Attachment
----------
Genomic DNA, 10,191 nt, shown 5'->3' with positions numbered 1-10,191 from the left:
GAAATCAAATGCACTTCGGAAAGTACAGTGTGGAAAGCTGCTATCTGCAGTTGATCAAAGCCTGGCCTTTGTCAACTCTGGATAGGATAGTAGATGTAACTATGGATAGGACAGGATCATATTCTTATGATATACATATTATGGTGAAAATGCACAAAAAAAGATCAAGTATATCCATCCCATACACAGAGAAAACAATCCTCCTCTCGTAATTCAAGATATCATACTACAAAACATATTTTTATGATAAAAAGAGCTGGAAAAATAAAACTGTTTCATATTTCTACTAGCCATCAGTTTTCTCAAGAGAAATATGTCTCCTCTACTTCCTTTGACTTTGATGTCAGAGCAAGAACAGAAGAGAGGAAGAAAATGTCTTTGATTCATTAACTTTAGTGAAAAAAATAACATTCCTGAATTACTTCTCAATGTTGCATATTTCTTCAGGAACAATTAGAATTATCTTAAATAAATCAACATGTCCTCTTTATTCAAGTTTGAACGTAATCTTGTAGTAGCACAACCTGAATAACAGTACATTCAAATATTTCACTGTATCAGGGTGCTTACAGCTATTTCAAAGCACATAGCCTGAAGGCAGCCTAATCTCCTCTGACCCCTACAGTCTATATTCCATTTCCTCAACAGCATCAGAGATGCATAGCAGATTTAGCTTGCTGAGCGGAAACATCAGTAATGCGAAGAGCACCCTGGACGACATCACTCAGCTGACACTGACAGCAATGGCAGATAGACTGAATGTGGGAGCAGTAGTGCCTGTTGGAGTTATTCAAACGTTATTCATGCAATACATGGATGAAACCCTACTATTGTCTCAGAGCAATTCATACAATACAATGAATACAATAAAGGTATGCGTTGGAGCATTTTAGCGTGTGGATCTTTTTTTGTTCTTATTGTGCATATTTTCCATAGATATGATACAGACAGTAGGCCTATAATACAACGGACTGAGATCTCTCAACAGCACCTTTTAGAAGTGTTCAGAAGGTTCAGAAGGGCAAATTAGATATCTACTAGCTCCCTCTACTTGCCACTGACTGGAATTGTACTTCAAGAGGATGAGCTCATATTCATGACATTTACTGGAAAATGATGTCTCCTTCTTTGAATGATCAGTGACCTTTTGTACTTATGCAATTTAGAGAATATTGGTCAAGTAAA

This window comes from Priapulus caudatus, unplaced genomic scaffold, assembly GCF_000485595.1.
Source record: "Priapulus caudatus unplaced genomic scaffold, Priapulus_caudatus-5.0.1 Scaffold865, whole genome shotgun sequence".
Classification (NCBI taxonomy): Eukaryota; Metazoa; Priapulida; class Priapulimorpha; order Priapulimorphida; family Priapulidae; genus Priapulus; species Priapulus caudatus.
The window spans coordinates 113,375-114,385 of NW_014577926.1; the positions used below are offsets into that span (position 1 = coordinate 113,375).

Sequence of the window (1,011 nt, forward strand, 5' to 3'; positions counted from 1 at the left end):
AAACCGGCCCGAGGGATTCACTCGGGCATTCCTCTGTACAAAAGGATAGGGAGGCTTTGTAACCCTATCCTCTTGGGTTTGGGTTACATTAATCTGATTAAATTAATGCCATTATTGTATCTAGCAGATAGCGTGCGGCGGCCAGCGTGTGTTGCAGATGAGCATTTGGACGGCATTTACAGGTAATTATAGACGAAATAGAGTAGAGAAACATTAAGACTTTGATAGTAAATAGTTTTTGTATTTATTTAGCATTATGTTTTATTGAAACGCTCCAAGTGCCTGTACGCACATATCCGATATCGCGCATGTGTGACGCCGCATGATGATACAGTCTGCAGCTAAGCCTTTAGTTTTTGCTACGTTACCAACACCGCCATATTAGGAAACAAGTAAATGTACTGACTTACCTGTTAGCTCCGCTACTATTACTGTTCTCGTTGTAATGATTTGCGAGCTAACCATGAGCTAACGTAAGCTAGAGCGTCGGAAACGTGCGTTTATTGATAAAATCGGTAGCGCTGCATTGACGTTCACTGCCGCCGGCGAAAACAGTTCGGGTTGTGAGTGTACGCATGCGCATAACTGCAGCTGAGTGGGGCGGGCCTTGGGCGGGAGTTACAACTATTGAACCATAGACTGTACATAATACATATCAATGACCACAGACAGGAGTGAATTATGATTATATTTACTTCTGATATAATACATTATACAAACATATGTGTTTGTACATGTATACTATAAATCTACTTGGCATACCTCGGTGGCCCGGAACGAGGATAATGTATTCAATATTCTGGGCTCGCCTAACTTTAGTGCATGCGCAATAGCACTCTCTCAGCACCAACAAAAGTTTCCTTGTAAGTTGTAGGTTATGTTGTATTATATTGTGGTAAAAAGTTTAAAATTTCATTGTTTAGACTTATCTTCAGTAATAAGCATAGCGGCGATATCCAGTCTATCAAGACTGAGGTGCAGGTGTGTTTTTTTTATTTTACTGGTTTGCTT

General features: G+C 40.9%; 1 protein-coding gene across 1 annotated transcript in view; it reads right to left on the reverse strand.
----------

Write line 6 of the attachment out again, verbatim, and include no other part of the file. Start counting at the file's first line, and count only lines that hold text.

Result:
The window spans coordinates 113,375-114,385 of NW_014577926.1; the positions used below are offsets into that span (position 1 = coordinate 113,375).